New adult/young adult
Much ado has been made about the number of adult readers of YA — more than half of the readers of the genre are, in fact, adults (Kitchener, 2017). How has their dominance of the market affected the genre?
As Cart writes, “new adult” has been created to portray the experiences of “nineteen- to twenty-five-year-olds” who are navigating college, jobs, serious romances, and issues with identity (p. 143). One characteristic of the genre (or subgenre?) is the “steaminess” factor, with characters often engaging in more graphic and frequent sexual encounters. As adults yearn for YA fiction, but with heavier and more adult scenes, the blending of general adult fiction and YA is likely to continue. One can see this in the YA-marketed but NA in content A Court of Thorns and Roses series by Sarah J. Maas; in many libraries and bookstores, the series is cataloged/displayed as YA fantasy, despite the frequent adult sexual scenes. As adults continue to have such buying power in the market, we may continue to see the “aging up” of YA, especially as the genre remains so lucrative.
Future trends + conclusion
What’s next in YA fantasy?
Based on my research, and the interests of the teens I work with, the strong female characters seem to popular with no end in sight. Asian and African-inspired retellings seem to be a hit as well, with Children of Blood and Bones’ success signaling many more similar titles to come. We can continue to expect more LGBTQ characters, perhaps even several, as seen in Seanan McGuire’s Every Heart a Doorway series, and with the addition of intersecting identities (Waters, 2016). Romance continues to be a compelling element in the genre, although, as discussed, other themes continue to remain important — in the age of #MeToo and the popularity of feminism, we can expect to see more stories about sisterhood and friendship. The success of Anna-Marie McLemore, Emily X.R. Pan, Leslye Walton, and A.S. King may herald more stories under the magical realism banner, as well as more morally ambiguous characters.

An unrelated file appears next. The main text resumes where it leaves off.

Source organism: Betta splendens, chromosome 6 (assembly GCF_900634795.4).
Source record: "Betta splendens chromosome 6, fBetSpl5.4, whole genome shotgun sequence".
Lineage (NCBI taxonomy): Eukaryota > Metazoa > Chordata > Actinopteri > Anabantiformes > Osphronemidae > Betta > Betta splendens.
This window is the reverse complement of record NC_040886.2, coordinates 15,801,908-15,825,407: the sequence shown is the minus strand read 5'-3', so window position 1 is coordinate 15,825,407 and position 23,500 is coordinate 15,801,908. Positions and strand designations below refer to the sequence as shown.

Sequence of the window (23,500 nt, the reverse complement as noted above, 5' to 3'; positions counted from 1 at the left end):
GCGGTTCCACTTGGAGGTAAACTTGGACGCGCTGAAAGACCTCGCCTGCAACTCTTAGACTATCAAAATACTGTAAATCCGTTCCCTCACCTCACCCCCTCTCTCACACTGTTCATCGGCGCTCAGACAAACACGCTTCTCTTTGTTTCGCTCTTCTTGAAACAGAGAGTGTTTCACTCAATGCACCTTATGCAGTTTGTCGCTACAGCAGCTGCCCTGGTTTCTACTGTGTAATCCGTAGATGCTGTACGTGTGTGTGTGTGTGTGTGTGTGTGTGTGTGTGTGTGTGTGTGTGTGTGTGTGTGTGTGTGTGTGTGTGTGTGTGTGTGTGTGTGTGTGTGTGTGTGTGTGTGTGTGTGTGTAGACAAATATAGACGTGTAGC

Regardless of the trends, fantasy will continue to be a lifeline to many readers, young and old alike, who seek escape, new world and possibilities, and hope for a better future.
While I hope that my bias is not abundantly obvious, a careful reader may have picked up on some of my favorite authors and/or books. Here are some I recommend, some of which appear throughout this project:
Graceling by Kristin Cashore
Throne of Glass and A Court of Thorns and Roses by Sarah J. Maas
The Raven Cycle by Maggie Stiefvater
The Strange and Beautiful Sorrows of Ava Lavender by Leslye Walton
Every Heart a Doorway by Seanan McGuire
Vampire Academy by Richelle Mead
A Great and Terrible Beauty by Libba Bray
The Falconer by Elizabeth May
Truthwitch by Susan Dennard
The Marrow Thieves by Cherie Dimaline (Dystopian, with fantastical elements)
The Fifth Season by N.K. Jemison (adult, but if they can read Maas, they can read Jemison)
Orange by Ichigo Takano (manga)
Pemmican Wars by Katharena Vermette (graphic novel; historical fiction/time travel)